At last week’s BravoSolution Real World Procurement session, my friend and colleague Guy Allen talked about Driving Value from your Sourcing Process.
One of his key points was that procurement often reduces competition too quickly as we move through the procurement process. So in public sector terms, those stages might include a pre-qualification process, then a tender resulting in a preferred bidder and contract award. In procedures such as Competitive Dialogue and the new Competitive Procedure with Negotiation, there may be multiple stages that gradually reduce the number of potential suppliers who remain in the frame to win the work.
The issue Guy raised of maintaining competition for as long as possible absolutely applies in the public sector environment. But the challenging aspect of this is exactly how to best balance two different aspects of the process.
It is just too expensive in terms of the time and resource for consumers to have too many suppliers completing the full tender stage of a major contract. Very few public sector contracting authorities can afford to evaluate 10 or more full bids for a single contract, for instance. But it is not just an issue for the buy-side. If suppliers see that there are a large number of bidders in a competitive process, they are more likely to withdraw, assessing (quite rightly) that their own chances of winning do not justify the cost of bidding.
But at the same time, if we don’t have enough bidders, or we down-select too quickly, there is a real danger of losing that pressure or even in the worst case ending up with an organisation left in a monopoly or sole bidder situation before they have really submitted their most advantageous offer.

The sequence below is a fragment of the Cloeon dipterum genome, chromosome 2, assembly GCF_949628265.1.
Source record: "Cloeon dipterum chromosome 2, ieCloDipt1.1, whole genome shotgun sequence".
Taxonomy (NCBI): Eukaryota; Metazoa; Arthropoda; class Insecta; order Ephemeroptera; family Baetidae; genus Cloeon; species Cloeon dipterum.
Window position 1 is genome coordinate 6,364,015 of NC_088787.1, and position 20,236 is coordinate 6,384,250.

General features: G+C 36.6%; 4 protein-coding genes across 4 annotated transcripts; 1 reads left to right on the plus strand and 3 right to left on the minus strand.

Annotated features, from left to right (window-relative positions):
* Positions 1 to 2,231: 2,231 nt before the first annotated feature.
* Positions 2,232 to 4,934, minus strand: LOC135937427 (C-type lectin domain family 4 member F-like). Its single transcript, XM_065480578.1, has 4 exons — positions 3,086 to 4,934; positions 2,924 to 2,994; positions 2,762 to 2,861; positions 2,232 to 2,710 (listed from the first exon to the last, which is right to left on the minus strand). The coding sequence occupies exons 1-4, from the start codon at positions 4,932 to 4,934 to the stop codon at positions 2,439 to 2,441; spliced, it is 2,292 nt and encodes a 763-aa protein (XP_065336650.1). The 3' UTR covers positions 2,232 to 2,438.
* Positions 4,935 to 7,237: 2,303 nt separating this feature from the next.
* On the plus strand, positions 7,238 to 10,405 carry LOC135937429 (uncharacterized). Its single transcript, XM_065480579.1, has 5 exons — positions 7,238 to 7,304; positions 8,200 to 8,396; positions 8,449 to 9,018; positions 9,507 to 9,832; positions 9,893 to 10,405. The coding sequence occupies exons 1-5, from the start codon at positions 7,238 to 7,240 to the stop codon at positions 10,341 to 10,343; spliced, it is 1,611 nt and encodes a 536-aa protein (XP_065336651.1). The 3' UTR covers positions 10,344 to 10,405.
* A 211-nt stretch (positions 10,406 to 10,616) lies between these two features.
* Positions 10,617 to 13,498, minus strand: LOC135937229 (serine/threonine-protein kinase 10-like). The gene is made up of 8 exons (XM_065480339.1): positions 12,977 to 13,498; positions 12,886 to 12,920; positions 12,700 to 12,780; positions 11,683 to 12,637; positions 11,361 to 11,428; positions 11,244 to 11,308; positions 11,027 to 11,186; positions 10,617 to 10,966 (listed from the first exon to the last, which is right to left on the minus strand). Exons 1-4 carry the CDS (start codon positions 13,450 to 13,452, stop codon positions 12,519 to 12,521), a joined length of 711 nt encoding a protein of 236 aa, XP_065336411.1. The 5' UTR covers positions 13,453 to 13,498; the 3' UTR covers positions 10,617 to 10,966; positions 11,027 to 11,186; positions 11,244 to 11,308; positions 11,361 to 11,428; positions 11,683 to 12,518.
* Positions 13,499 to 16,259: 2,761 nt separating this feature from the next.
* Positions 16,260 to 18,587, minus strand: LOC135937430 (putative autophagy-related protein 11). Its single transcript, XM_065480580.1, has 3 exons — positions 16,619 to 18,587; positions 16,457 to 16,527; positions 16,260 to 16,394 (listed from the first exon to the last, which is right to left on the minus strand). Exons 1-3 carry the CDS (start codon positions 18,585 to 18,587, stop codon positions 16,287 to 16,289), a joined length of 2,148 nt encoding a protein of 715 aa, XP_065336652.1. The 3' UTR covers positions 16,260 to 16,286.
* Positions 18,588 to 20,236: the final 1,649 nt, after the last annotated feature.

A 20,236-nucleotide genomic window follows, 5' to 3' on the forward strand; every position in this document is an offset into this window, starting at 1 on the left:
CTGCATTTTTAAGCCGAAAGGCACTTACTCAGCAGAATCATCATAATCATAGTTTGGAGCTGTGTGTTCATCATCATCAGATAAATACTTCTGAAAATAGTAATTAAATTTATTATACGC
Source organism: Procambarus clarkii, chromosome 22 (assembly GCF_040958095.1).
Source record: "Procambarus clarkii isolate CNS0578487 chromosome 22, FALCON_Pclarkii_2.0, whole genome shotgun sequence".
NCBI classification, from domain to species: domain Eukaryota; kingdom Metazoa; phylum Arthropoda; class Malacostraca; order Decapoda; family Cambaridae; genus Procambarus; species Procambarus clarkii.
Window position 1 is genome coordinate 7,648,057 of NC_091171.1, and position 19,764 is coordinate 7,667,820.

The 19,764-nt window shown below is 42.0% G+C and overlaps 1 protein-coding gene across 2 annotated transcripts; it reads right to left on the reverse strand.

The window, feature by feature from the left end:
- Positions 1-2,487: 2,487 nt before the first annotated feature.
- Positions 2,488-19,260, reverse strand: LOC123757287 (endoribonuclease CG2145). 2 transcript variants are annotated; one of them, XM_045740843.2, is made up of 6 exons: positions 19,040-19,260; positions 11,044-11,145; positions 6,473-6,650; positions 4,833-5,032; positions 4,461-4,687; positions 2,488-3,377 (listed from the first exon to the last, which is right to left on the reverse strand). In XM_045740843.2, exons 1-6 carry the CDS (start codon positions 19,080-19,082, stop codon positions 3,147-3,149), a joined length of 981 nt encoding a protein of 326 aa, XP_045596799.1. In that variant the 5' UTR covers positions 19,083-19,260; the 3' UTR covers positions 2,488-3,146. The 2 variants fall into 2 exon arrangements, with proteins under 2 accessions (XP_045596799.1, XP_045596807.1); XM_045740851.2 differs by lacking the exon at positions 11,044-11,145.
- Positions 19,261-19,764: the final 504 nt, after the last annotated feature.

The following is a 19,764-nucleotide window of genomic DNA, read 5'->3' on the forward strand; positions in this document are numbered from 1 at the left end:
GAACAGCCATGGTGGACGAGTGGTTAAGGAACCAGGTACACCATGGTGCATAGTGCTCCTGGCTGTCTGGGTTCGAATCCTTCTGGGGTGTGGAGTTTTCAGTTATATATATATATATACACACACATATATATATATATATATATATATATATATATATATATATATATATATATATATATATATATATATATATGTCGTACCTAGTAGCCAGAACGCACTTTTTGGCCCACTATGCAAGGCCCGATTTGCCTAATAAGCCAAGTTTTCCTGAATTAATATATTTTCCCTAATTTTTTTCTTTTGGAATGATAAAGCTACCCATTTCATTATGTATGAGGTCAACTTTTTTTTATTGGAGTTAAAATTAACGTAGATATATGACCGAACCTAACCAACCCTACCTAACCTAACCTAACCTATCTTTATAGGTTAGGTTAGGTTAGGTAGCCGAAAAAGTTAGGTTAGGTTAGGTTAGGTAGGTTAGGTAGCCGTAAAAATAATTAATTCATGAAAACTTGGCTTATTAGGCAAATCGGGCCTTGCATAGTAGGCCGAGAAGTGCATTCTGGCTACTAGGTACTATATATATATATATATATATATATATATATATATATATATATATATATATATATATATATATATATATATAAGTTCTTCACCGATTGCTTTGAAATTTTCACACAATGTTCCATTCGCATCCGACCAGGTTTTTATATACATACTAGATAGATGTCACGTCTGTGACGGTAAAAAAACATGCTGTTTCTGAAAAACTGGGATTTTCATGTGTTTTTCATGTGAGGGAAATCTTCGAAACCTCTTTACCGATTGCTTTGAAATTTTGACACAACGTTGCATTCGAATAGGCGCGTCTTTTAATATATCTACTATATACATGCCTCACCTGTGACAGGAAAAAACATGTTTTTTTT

This is a complex topic, but the broad advice is to be cautious about reducing bidder numbers too early in the process. For instance, in a negotiated or competitive dialogue-type procedure, we would always try to keep three bidders as a minimum going right up to the “invitation to submit final tender” or equivalent. Many contracting authorities down-select to two and that might be the only option in some cases, but of course with two, it only needs one to have a problem or decide the contract is not for them, and we are left with that single-supplier situation.
Equally, it is risky to move to the formal standstill period and announce contract award whilst still undertaking final negotiations with that winning bidder. Whilst such negotiations are supposed to be simply “clarifications”, we all know that sometimes they are somewhat more substantial than that! If you are still looking for some movement from the bidder, it is better in our opinion to position that organisation as a preferred bidder but hold off the announcement of contract award and delay going into the standstill period until negotiations are complete.
That may delay the process for a short time; on the other hand, the bidder is more likely to negotiate positively if they know they have not yet definitely won the contract. That avoids the danger of moving into contract award with important details still outstanding at which point (as Guy said) you have lost pretty much all your leverage with the supplier. In the worst case, that can lead to situations such as the UnitingCare contract collapse in the UK health system. A major part of that was the contract being signed with a major area of negotiation – the core financial details, really – still not resolved. Not surprisingly, the contract collapsed just months later.
So all the way through the procurement process, bear in mind how you can maintain competition and competitive pressure. It really is a vitally important element that contributes towards a final contract that offers value for money and is successful for all parties.